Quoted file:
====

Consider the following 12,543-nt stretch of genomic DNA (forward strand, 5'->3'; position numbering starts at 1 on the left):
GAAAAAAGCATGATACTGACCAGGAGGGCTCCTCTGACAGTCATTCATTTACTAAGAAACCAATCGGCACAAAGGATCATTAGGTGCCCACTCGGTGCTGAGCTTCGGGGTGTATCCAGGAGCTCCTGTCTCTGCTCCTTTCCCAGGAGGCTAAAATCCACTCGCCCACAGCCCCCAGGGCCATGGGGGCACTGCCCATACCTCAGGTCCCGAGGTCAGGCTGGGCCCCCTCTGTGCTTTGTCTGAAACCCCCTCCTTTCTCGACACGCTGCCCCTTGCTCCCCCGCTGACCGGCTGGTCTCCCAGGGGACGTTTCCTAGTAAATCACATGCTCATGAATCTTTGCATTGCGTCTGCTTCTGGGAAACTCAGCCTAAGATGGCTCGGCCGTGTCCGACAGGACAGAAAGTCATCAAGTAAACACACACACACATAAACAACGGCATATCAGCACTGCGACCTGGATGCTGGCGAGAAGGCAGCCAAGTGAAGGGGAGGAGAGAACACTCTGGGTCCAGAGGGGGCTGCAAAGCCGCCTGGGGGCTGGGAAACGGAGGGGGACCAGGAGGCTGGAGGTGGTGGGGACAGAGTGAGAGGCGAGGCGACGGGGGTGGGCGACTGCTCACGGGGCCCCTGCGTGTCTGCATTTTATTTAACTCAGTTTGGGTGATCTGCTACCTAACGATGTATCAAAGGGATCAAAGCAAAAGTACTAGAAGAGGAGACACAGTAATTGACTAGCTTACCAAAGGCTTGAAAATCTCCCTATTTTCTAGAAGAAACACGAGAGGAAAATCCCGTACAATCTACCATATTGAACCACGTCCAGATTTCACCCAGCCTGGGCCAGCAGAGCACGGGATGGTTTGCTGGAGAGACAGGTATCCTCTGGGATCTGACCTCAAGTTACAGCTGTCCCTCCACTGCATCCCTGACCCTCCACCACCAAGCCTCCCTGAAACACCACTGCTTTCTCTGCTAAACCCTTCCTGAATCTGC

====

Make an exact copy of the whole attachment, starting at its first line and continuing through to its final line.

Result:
Consider the following 12,543-nt stretch of genomic DNA (forward strand, 5'->3'; position numbering starts at 1 on the left):
GAAAAAAGCATGATACTGACCAGGAGGGCTCCTCTGACAGTCATTCATTTACTAAGAAACCAATCGGCACAAAGGATCATTAGGTGCCCACTCGGTGCTGAGCTTCGGGGTGTATCCAGGAGCTCCTGTCTCTGCTCCTTTCCCAGGAGGCTAAAATCCACTCGCCCACAGCCCCCAGGGCCATGGGGGCACTGCCCATACCTCAGGTCCCGAGGTCAGGCTGGGCCCCCTCTGTGCTTTGTCTGAAACCCCCTCCTTTCTCGACACGCTGCCCCTTGCTCCCCCGCTGACCGGCTGGTCTCCCAGGGGACGTTTCCTAGTAAATCACATGCTCATGAATCTTTGCATTGCGTCTGCTTCTGGGAAACTCAGCCTAAGATGGCTCGGCCGTGTCCGACAGGACAGAAAGTCATCAAGTAAACACACACACACATAAACAACGGCATATCAGCACTGCGACCTGGATGCTGGCGAGAAGGCAGCCAAGTGAAGGGGAGGAGAGAACACTCTGGGTCCAGAGGGGGCTGCAAAGCCGCCTGGGGGCTGGGAAACGGAGGGGGACCAGGAGGCTGGAGGTGGTGGGGACAGAGTGAGAGGCGAGGCGACGGGGGTGGGCGACTGCTCACGGGGCCCCTGCGTGTCTGCATTTTATTTAACTCAGTTTGGGTGATCTGCTACCTAACGATGTATCAAAGGGATCAAAGCAAAAGTACTAGAAGAGGAGACACAGTAATTGACTAGCTTACCAAAGGCTTGAAAATCTCCCTATTTTCTAGAAGAAACACGAGAGGAAAATCCCGTACAATCTACCATATTGAACCACGTCCAGATTTCACCCAGCCTGGGCCAGCAGAGCACGGGATGGTTTGCTGGAGAGACAGGTATCCTCTGGGATCTGACCTCAAGTTACAGCTGTCCCTCCACTGCATCCCTGACCCTCCACCACCAAGCCTCCCTGAAACACCACTGCTTTCTCTGCTAAACCCTTCCTGAATCTGC